CONversation Cards© were created to enhance communication between parents and healthcare professionals working in pediatric weight management. They are conversation starters designed to help parents identify the biggest challenges they face when addressing issues related to their children’s weight and health. Once parents identify their challenges, healthcare professionals can align their counseling and interventions with the issues that are most important to families.
How to use the cards:
1. When a family arrives for their appointment they should be given the cards to review while they wait to be called to see the clinician.
2. Upon meeting with the clinician, the family passes on their chosen cards.
3. Take a moment to review the number of cards selected and note the themes. Some questions to ask yourself, “Did they select a high number of cards?”, “Are the cards all from the same theme?”, “Which ones do I feel are a priority to address first?”
4. Depending on the chosen cards, the issue might relate to an element of the family-clinician relationship which may simple require as adjustment by the clinician. For example, if a family has selected the card, “Medical terminology confuses me”, the clinician may want to check-in with the family more often and verify their understanding or offer definitions for key terms.
5. The cards are meant to guide the discussion and are not meant to limit the focus of the appointment. When meeting with a family, clinicians should acknowledge the fact that they may not be able to address all the cards, but will definitely keep them in mind moving forward.
While you can adjust the deck to your needs, the cards were developed to provide a holistic view of what families may be experiencing in weight management, while maintaining a manageable number of cards. As such, many sections only address some possible issues and may not be appropriate to use on their own.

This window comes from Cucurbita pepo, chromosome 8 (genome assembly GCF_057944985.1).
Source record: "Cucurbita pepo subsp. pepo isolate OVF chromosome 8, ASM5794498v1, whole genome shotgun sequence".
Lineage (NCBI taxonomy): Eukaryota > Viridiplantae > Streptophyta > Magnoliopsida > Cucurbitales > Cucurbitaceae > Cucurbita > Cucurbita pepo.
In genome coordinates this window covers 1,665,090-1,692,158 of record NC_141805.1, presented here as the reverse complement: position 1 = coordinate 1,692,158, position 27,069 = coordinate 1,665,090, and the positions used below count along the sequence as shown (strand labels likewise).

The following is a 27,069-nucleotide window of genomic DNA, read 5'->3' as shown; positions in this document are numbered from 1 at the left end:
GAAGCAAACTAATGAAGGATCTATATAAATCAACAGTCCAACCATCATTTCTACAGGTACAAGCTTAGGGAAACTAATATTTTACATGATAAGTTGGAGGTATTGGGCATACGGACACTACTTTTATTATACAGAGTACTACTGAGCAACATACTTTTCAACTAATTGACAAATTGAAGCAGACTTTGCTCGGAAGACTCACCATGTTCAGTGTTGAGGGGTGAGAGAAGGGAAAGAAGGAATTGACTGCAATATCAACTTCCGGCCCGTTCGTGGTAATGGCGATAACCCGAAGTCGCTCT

It is important to tell the family that you see that they are struggling around issues dealing with physical activity. Perhaps offer them some resources (website, pamphlets) to address the immediate need. However, explain to them that nutrition is also important and go over some basic ideas with them. The key is to realize that they may not see nutrition as a priority at the moment, therefore keep things simple and hopefully next time they will have different needs.
If a family has selected over five cards, it may be an indication that they are overwhelmed with the number of things they are faced with relating to weight management. This is important because you do not want to provide them with more information if they already feel an overload. It may be useful to ask them to look over the selected cards again and select their top 3. This helps to set the top priorities while also keeping in mind how the family is feeling.
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Kebbe M, Byrne JLS, Damanhoury S, Ball GDC. Following suit: using Conversation Cards for priority setting in pediatric weight management. Journal of Nutrition Education and Behavior. 2017 May 3. [Epub ahead of print]
Ball GD, Farnesi BC, Newton AS, Holt NL, Geller J, Sharma AM, Johnson ST, Matteson CL, Finegood DT. Join the conversation! The development and preliminary application of conversation cards in pediatric weight management. Journal of Nutrition Education and Behavior. 2013 Sep-Oct;45(5):476-8.
Farnesi BC, Ball GD, Newton AS. Family-health professional relations in pediatric weight management: an integrative review. Pediatric Obesity. 2012 Jun;7(3):175-86.
Farnesi BC, Newton AS, Holt NL, Sharma AM, Ball GD. Exploring collaboration between clinicians and parents to optimize pediatric weight management. Patient Education and Counseling. 2012 Apr;87(1):10-7.